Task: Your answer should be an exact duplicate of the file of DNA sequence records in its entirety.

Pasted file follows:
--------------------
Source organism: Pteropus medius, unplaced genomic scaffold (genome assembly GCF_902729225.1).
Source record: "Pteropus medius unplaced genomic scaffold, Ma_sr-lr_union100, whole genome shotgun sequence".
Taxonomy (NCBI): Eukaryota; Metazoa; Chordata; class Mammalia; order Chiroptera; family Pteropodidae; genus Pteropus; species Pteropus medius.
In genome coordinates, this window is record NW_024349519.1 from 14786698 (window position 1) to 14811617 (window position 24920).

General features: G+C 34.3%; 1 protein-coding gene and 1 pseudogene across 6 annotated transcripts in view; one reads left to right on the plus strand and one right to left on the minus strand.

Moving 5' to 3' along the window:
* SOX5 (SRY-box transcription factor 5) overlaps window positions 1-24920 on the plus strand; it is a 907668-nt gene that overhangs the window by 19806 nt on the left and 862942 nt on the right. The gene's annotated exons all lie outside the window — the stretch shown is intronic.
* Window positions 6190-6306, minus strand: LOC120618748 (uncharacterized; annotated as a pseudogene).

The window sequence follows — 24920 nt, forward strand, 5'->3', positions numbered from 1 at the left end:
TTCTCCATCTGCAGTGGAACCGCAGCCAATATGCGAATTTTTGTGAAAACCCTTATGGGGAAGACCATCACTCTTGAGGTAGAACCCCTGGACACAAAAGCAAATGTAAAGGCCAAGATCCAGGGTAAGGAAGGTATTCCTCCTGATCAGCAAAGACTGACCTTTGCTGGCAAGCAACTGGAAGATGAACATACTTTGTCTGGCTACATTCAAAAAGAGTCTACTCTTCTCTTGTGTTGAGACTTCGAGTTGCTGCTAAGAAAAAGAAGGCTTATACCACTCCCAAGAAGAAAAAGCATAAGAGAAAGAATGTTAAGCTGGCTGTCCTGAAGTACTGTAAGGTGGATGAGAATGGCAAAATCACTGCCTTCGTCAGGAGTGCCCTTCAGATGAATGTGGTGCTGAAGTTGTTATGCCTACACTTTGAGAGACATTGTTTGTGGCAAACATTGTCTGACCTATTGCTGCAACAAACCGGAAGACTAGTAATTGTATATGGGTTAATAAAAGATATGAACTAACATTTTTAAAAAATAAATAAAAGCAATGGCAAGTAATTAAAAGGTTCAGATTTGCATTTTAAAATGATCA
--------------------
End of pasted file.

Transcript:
Source organism: Pteropus medius, unplaced genomic scaffold (genome assembly GCF_902729225.1).
Source record: "Pteropus medius unplaced genomic scaffold, Ma_sr-lr_union100, whole genome shotgun sequence".
Taxonomy (NCBI): Eukaryota; Metazoa; Chordata; class Mammalia; order Chiroptera; family Pteropodidae; genus Pteropus; species Pteropus medius.
In genome coordinates, this window is record NW_024349519.1 from 14786698 (window position 1) to 14811617 (window position 24920).

General features: G+C 34.3%; 1 protein-coding gene and 1 pseudogene across 6 annotated transcripts in view; one reads left to right on the plus strand and one right to left on the minus strand.

Moving 5' to 3' along the window:
* SOX5 (SRY-box transcription factor 5) overlaps window positions 1-24920 on the plus strand; it is a 907668-nt gene that overhangs the window by 19806 nt on the left and 862942 nt on the right. The gene's annotated exons all lie outside the window — the stretch shown is intronic.
* Window positions 6190-6306, minus strand: LOC120618748 (uncharacterized; annotated as a pseudogene).

The window sequence follows — 24920 nt, forward strand, 5'->3', positions numbered from 1 at the left end:
TTCTCCATCTGCAGTGGAACCGCAGCCAATATGCGAATTTTTGTGAAAACCCTTATGGGGAAGACCATCACTCTTGAGGTAGAACCCCTGGACACAAAAGCAAATGTAAAGGCCAAGATCCAGGGTAAGGAAGGTATTCCTCCTGATCAGCAAAGACTGACCTTTGCTGGCAAGCAACTGGAAGATGAACATACTTTGTCTGGCTACATTCAAAAAGAGTCTACTCTTCTCTTGTGTTGAGACTTCGAGTTGCTGCTAAGAAAAAGAAGGCTTATACCACTCCCAAGAAGAAAAAGCATAAGAGAAAGAATGTTAAGCTGGCTGTCCTGAAGTACTGTAAGGTGGATGAGAATGGCAAAATCACTGCCTTCGTCAGGAGTGCCCTTCAGATGAATGTGGTGCTGAAGTTGTTATGCCTACACTTTGAGAGACATTGTTTGTGGCAAACATTGTCTGACCTATTGCTGCAACAAACCGGAAGACTAGTAATTGTATATGGGTTAATAAAAGATATGAACTAACATTTTTAAAAAATAAATAAAAGCAATGGCAAGTAATTAAAAGGTTCAGATTTGCATTTTAAAATGATCA